Friday, December 20, 2013

Robot Olympics

Today in Homestead, Florida DARPA kicked off their “Robot Olympics,” formally known as the DARPA Robotics Challenge.  The contest, with a $2 million top prize, pits sixteen robotics teams against each other in a robot showdown.  Each team’s robot will attempt to complete a series of tasks from climbing a ladder to driving a vehicle.  The teams hail from all over the world, with front running delegations from South Korea, MIT, NASA, and China.  

The competition was born out of the need for semi-autonomous robots that could be operable in the aftermath of a disaster.  The Fukushima nuclear disaster in 2011 provided impetus for robotic research, and this DARPA project in particular.  Nuclear technicians have said that had someone been able to enter the plant post-meltdown to open a number of vents in order to relieve pressure, some of the explosions that leaked nuclear material could have been avoided.  The area was, however, heavily radiated and unsafe for human responders.  A more versatile version of a bomb-diffusing robot would have been useful in order to complete the task without endangering lives.

It’s not much of a leap to see how semi-autonomous robots that can remove rubble, drive vehicles, and move in uneven terrain would be useful to the Pentagon in other ways.  These robots are, however, incredibly expensive and inefficient when it comes to completing tasks humans have no problem with, like climbing through a window or interpreting visual cues.  DARPA’s unsettling robot mule, which set the agency back $10 million, is about as far as the Defense Department has come in creating a robot with the mobility of a living organism.  Aside from being bulletproof, it’s hard to make the argument that the machine is superior to your standard garden-variety mule, given the cost.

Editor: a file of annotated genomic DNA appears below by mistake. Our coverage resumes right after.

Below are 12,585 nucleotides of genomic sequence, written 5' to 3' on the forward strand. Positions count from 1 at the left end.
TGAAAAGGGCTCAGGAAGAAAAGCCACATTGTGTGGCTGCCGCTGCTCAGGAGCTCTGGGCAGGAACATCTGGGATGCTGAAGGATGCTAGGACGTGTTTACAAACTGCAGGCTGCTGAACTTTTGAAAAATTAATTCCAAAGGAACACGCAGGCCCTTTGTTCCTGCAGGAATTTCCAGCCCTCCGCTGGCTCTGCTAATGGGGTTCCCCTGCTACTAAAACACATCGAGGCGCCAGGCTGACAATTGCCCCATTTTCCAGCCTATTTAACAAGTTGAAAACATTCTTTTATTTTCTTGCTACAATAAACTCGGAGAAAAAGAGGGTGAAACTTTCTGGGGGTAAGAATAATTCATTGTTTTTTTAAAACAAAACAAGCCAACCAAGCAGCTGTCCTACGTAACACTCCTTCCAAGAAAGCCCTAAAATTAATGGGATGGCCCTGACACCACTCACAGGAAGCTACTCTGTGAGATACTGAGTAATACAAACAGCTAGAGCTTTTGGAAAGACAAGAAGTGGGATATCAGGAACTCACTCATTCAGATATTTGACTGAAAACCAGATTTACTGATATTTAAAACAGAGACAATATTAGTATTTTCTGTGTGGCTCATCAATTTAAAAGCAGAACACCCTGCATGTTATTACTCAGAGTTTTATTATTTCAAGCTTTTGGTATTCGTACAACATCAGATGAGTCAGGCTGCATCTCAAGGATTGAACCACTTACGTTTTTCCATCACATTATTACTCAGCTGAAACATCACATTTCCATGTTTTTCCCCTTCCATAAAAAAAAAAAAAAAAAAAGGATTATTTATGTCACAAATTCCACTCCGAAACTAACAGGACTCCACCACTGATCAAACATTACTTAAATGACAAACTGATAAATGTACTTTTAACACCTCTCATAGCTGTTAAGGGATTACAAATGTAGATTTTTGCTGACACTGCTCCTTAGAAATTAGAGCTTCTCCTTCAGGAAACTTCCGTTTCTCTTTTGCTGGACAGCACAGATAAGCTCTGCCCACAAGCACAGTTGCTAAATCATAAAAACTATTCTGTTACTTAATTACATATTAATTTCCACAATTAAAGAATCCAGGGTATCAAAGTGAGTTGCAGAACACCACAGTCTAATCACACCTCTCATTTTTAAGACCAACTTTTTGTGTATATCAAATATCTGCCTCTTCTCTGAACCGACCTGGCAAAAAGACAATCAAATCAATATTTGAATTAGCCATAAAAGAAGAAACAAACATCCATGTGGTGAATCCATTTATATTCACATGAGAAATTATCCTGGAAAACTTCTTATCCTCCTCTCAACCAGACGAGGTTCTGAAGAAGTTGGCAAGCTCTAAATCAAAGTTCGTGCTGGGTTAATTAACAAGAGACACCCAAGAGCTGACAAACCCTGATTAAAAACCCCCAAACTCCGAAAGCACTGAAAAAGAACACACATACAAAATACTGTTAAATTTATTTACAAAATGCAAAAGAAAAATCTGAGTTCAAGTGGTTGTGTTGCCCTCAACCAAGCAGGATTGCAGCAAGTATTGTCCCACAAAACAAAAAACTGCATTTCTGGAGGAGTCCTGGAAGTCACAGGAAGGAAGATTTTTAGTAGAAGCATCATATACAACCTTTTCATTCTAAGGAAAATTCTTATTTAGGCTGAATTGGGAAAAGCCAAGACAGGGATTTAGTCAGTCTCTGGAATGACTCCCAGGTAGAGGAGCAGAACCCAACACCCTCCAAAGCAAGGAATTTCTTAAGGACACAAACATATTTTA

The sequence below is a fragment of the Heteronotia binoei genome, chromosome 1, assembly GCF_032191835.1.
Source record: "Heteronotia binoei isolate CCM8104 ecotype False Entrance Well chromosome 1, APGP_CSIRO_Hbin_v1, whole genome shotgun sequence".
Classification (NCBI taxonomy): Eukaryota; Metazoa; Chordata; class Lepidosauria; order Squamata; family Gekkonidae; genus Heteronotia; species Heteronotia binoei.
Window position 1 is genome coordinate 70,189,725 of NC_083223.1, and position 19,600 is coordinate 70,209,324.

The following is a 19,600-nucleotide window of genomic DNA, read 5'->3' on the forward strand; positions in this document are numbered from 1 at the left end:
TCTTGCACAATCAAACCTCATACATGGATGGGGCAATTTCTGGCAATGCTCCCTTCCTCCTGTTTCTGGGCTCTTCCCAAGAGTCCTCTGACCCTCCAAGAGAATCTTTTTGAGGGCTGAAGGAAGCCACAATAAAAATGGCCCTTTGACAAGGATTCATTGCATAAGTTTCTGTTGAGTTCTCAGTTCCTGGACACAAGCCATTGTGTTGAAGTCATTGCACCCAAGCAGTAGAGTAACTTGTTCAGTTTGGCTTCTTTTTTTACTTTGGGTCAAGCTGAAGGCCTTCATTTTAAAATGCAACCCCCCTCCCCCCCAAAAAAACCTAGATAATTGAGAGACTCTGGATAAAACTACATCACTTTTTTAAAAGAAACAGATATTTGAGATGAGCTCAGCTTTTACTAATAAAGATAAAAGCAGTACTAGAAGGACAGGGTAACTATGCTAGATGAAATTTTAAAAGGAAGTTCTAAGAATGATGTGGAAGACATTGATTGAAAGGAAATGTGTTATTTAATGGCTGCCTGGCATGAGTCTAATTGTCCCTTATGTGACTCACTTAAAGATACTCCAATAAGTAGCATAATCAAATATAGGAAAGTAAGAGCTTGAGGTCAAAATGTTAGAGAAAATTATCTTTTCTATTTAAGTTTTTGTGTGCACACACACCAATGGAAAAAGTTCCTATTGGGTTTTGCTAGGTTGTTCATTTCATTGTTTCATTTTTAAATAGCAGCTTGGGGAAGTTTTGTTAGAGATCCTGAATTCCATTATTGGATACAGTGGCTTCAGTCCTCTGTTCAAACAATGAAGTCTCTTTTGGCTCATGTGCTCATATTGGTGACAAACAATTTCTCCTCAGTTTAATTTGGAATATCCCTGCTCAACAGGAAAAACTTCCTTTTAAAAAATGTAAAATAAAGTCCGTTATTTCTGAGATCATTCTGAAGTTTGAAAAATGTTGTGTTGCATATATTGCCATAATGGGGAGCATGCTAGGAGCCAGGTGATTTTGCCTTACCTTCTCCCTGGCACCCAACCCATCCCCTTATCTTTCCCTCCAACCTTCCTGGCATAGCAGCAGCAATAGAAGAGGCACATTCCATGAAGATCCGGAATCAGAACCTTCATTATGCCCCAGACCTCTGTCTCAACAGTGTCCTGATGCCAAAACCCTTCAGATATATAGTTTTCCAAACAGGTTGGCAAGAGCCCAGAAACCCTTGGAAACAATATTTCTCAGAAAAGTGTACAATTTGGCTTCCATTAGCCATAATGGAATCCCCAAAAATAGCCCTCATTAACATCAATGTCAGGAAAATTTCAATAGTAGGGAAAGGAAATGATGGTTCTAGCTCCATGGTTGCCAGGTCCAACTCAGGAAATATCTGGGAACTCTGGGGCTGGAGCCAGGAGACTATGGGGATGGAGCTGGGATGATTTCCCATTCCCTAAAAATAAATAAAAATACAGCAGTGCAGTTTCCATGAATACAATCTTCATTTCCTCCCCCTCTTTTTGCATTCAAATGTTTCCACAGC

It's also interesting to consider the implications of crowdsourcing ideas for what is usually one of the most secretive and shadowy agencies in the security apparatus.  Securing defense secrets is difficult enough within a vast and expanding defense contracting community; creating a contest for some of the most advanced technologies means the Pentagon will have access to the best and the brightest in the field, but it's also a forum ripe for intellectual property theft.

Before the week is out we should know whether this contest is the beginning of a revolution in technological warfare or simply a nerd forum for showing off half-formed robot prototypes, years from making any real impact.  I'm guessing it's the latter.

The rest of the competition is being streamed live here:

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